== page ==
The Senate health care bill relies for much of its funding on a tax on so-called "Cadillac" health care plans. But what happens when employees and employers inevitably change their behavior in the face of different incentives?
History teaches us that tax policy has a huge effect on behavior. Witness the fact in health care the non-nonsensical fact so many people rely on their employer for health care. As we see today, this is a really bad idea, but it was hatched because tax law provided incentives for paying compensation in the form of health insurance premiums, since these are not subject to either income or payroll taxes.
Already, employers are offering employees what are effectively buy-outs of health care -- higher pay in return for reduced health care benefits. For employers, the upside risk on health care costs now outweigh the tax advantages of health insurance as a compensation tool. Given this trend, what do you think will happen when employees suddenly have the same incentive, to roll back health care coverage to get under whatever bar is set for an insurance package Congress thinks is too rich (hint: wherever the bar is set, it will be below the health insurance Congress provides itself). Employers and employees are now going to have a shared incentive to back off on health care benefits in exchange for more cash. Think of the sharp minds on both sides of a UAW contract negotiation - does anyone really think that these guys won't figure out a win-win to avoid paying the surtax?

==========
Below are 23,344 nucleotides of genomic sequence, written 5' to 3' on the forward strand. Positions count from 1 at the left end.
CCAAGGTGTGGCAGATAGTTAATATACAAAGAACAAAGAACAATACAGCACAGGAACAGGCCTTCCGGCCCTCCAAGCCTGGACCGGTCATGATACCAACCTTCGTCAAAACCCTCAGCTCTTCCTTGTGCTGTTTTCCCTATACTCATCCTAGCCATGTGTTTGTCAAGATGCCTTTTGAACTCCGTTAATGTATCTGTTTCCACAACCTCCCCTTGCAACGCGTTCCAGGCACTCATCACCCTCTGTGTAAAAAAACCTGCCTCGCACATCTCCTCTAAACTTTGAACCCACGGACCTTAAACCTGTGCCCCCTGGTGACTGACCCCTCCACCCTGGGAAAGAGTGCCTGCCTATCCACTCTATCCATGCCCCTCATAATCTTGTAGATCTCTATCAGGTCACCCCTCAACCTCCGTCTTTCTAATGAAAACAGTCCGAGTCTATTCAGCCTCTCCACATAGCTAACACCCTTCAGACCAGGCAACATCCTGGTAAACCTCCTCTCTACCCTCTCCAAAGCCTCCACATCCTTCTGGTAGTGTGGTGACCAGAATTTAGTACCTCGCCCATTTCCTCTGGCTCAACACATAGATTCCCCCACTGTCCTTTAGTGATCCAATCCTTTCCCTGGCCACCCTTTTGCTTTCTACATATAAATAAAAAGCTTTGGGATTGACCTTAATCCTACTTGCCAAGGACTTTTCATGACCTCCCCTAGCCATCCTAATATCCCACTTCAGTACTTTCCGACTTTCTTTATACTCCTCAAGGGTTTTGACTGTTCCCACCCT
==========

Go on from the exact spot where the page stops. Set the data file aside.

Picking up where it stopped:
Three to five years from now, even before the system goes bankrupt from inevitably expanding costs (you didn't really buy that stuff about the operator of Amtrak and the Post Office improving the industry's efficiency, did you?), we are going to be talking about the gross shortfall in tax revenues to support these programs, all because people change their behavior in the face of changing incentives.